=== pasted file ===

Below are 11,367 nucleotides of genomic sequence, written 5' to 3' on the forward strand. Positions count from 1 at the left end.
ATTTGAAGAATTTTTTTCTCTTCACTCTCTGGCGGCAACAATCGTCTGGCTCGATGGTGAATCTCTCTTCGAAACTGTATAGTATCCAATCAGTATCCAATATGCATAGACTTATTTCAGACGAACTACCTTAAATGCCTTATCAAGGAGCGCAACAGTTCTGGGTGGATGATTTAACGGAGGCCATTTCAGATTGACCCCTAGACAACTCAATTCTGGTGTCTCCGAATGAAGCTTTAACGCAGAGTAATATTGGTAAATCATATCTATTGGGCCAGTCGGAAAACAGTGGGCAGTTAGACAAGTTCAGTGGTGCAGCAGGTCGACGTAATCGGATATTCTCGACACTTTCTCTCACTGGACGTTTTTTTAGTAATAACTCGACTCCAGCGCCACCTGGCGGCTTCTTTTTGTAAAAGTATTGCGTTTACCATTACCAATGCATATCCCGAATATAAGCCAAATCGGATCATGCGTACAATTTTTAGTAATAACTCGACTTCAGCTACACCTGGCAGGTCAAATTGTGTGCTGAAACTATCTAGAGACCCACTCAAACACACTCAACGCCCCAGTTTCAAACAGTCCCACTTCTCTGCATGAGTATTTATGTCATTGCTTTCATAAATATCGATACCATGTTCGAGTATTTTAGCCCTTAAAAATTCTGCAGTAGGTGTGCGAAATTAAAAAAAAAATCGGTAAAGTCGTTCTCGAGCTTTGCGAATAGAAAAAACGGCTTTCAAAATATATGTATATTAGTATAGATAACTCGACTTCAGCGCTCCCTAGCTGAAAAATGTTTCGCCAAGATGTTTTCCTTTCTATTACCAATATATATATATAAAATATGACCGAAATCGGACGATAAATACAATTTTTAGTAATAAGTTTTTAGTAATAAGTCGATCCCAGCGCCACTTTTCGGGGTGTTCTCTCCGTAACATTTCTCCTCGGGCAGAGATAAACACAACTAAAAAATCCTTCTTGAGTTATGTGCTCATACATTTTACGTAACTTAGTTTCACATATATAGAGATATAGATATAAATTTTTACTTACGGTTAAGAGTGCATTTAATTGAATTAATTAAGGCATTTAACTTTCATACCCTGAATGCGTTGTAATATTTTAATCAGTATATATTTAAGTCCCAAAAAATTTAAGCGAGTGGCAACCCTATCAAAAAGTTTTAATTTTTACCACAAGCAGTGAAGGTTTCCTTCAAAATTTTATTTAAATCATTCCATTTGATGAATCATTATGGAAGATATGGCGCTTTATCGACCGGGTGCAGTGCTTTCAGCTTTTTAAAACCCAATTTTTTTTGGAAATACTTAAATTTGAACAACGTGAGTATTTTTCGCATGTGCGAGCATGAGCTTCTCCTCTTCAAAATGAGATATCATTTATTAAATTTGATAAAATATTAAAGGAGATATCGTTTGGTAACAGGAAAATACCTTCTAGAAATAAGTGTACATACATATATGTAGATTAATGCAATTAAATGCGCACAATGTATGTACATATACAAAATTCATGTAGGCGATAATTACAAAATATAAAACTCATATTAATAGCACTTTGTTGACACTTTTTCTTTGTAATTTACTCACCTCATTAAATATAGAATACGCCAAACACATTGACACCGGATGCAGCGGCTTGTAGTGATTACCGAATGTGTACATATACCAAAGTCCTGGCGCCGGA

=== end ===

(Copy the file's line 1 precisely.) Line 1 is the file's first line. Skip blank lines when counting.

Below are 11,367 nucleotides of genomic sequence, written 5' to 3' on the forward strand. Positions count from 1 at the left end.